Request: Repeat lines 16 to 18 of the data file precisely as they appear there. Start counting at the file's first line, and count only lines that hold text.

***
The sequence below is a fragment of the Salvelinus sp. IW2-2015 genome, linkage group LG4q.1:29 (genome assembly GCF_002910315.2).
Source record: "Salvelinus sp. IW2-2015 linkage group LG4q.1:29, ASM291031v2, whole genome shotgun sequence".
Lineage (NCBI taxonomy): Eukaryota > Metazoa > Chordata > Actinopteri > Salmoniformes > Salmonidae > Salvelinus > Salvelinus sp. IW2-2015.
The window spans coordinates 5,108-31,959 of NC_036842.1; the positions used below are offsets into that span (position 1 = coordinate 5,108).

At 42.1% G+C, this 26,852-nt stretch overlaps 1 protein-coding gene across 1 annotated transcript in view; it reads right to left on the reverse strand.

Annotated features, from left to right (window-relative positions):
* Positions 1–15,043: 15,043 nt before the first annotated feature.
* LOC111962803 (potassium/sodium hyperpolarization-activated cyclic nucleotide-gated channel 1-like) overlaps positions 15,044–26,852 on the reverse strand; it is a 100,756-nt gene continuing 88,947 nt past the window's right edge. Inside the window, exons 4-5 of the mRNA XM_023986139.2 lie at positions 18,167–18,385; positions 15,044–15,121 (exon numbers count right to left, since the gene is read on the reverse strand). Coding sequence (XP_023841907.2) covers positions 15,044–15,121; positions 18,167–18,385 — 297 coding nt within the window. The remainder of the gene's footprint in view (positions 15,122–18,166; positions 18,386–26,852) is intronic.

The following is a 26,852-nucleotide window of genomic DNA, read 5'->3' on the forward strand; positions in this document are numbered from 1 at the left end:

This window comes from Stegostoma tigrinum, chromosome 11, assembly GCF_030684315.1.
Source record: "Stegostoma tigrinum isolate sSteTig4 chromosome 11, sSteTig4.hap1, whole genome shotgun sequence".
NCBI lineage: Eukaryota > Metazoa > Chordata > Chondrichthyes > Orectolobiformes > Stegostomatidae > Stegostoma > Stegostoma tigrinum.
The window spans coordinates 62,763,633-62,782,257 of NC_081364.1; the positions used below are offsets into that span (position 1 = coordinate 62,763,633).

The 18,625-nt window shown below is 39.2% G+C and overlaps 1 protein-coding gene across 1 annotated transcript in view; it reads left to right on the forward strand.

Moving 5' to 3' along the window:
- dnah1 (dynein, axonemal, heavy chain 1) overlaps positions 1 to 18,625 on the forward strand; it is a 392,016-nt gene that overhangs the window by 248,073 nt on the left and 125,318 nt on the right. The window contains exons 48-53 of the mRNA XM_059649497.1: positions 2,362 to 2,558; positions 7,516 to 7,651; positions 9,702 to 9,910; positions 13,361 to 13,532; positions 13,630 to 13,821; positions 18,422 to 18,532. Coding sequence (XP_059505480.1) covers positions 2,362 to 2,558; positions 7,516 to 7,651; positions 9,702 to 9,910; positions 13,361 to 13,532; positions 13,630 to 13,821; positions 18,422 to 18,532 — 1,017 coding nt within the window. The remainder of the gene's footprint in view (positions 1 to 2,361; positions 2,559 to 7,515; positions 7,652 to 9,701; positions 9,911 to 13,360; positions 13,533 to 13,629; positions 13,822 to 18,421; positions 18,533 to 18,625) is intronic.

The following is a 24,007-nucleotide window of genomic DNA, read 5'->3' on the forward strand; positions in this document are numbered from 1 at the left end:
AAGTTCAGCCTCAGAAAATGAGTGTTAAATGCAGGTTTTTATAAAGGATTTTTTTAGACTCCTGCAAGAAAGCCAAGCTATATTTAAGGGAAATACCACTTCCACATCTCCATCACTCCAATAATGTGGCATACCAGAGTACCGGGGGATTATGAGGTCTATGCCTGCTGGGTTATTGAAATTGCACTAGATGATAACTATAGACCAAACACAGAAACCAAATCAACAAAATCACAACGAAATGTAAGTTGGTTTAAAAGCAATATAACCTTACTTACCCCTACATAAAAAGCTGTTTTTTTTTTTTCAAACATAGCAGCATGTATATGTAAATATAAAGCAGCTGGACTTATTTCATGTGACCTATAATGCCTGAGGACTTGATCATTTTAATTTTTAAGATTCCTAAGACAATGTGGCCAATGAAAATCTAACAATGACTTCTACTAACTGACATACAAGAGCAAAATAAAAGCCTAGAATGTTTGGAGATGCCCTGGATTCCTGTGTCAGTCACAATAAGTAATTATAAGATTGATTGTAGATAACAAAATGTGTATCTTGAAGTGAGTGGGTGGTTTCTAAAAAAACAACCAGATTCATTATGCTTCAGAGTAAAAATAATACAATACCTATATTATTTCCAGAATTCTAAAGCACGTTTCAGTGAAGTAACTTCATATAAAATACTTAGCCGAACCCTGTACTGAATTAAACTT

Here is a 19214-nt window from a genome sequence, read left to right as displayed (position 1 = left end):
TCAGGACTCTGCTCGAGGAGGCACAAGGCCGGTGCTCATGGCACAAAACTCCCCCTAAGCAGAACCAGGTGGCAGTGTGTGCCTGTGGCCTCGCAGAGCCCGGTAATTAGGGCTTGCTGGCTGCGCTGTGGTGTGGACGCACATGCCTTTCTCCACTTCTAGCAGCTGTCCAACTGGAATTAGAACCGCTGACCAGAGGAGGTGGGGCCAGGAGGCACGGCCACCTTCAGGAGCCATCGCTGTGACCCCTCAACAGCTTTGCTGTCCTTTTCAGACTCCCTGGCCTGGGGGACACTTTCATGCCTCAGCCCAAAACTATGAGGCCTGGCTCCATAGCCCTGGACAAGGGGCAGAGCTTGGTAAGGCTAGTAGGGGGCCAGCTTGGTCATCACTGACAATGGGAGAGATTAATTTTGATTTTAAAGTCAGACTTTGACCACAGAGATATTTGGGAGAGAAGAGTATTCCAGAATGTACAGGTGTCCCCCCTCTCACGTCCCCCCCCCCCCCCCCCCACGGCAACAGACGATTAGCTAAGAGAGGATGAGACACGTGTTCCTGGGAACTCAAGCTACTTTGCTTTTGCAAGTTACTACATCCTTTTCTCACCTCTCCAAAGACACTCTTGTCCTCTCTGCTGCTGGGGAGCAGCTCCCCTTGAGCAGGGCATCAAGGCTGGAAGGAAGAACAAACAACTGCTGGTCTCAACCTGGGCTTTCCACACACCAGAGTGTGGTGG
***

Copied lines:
- dnah1 (dynein, axonemal, heavy chain 1) overlaps positions 1 to 18,625 on the forward strand; it is a 392,016-nt gene that overhangs the window by 248,073 nt on the left and 125,318 nt on the right. The window contains exons 48-53 of the mRNA XM_059649497.1: positions 2,362 to 2,558; positions 7,516 to 7,651; positions 9,702 to 9,910; positions 13,361 to 13,532; positions 13,630 to 13,821; positions 18,422 to 18,532. Coding sequence (XP_059505480.1) covers positions 2,362 to 2,558; positions 7,516 to 7,651; positions 9,702 to 9,910; positions 13,361 to 13,532; positions 13,630 to 13,821; positions 18,422 to 18,532 — 1,017 coding nt within the window. The remainder of the gene's footprint in view (positions 1 to 2,361; positions 2,559 to 7,515; positions 7,652 to 9,701; positions 9,911 to 13,360; positions 13,533 to 13,629; positions 13,822 to 18,421; positions 18,533 to 18,625) is intronic.

The following is a 24,007-nucleotide window of genomic DNA, read 5'->3' on the forward strand; positions in this document are numbered from 1 at the left end:
AAGTTCAGCCTCAGAAAATGAGTGTTAAATGCAGGTTTTTATAAAGGATTTTTTTAGACTCCTGCAAGAAAGCCAAGCTATATTTAAGGGAAATACCACTTCCACATCTCCATCACTCCAATAATGTGGCATACCAGAGTACCGGGGGATTATGAGGTCTATGCCTGCTGGGTTATTGAAATTGCACTAGATGATAACTATAGACCAAACACAGAAACCAAATCAACAAAATCACAACGAAATGTAAGTTGGTTTAAAAGCAATATAACCTTACTTACCCCTACATAAAAAGCTGTTTTTTTTTTTTCAAACATAGCAGCATGTATATGTAAATATAAAGCAGCTGGACTTATTTCATGTGACCTATAATGCCTGAGGACTTGATCATTTTAATTTTTAAGATTCCTAAGACAATGTGGCCAATGAAAATCTAACAATGACTTCTACTAACTGACATACAAGAGCAAAATAAAAGCCTAGAATGTTTGGAGATGCCCTGGATTCCTGTGTCAGTCACAATAAGTAATTATAAGATTGATTGTAGATAACAAAATGTGTATCTTGAAGTGAGTGGGTGGTTTCTAAAAAAACAACCAGATTCATTATGCTTCAGAGTAAAAATAATACAATACCTATATTATTTCCAGAATTCTAAAGCACGTTTCAGTGAAGTAACTTCATATAAAATACTTAGCCGAACCCTGTACTGAATTAAACTT